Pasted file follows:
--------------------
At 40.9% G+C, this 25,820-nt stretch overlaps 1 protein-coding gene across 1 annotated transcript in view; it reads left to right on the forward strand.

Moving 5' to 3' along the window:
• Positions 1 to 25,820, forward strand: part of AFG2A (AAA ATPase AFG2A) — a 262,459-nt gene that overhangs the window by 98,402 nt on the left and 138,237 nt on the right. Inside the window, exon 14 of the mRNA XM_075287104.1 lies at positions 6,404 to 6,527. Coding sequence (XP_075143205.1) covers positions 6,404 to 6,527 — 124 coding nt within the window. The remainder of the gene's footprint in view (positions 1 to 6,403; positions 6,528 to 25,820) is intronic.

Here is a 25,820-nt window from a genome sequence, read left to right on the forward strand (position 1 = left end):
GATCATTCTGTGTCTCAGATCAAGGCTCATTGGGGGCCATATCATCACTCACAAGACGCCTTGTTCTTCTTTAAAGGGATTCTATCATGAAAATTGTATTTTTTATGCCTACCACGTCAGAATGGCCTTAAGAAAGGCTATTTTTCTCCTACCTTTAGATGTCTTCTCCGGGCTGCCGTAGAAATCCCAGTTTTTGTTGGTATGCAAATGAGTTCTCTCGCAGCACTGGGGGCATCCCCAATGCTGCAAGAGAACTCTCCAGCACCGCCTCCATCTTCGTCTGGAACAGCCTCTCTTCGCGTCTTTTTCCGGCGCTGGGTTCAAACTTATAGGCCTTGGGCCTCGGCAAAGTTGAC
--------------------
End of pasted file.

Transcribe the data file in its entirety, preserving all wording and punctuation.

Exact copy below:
At 40.9% G+C, this 25,820-nt stretch overlaps 1 protein-coding gene across 1 annotated transcript in view; it reads left to right on the forward strand.

Moving 5' to 3' along the window:
• Positions 1 to 25,820, forward strand: part of AFG2A (AAA ATPase AFG2A) — a 262,459-nt gene that overhangs the window by 98,402 nt on the left and 138,237 nt on the right. Inside the window, exon 14 of the mRNA XM_075287104.1 lies at positions 6,404 to 6,527. Coding sequence (XP_075143205.1) covers positions 6,404 to 6,527 — 124 coding nt within the window. The remainder of the gene's footprint in view (positions 1 to 6,403; positions 6,528 to 25,820) is intronic.

Here is a 25,820-nt window from a genome sequence, read left to right on the forward strand (position 1 = left end):
GATCATTCTGTGTCTCAGATCAAGGCTCATTGGGGGCCATATCATCACTCACAAGACGCCTTGTTCTTCTTTAAAGGGATTCTATCATGAAAATTGTATTTTTTATGCCTACCACGTCAGAATGGCCTTAAGAAAGGCTATTTTTCTCCTACCTTTAGATGTCTTCTCCGGGCTGCCGTAGAAATCCCAGTTTTTGTTGGTATGCAAATGAGTTCTCTCGCAGCACTGGGGGCATCCCCAATGCTGCAAGAGAACTCTCCAGCACCGCCTCCATCTTCGTCTGGAACAGCCTCTCTTCGCGTCTTTTTCCGGCGCTGGGTTCAAACTTATAGGCCTTGGGCCTCGGCAAAGTTGAC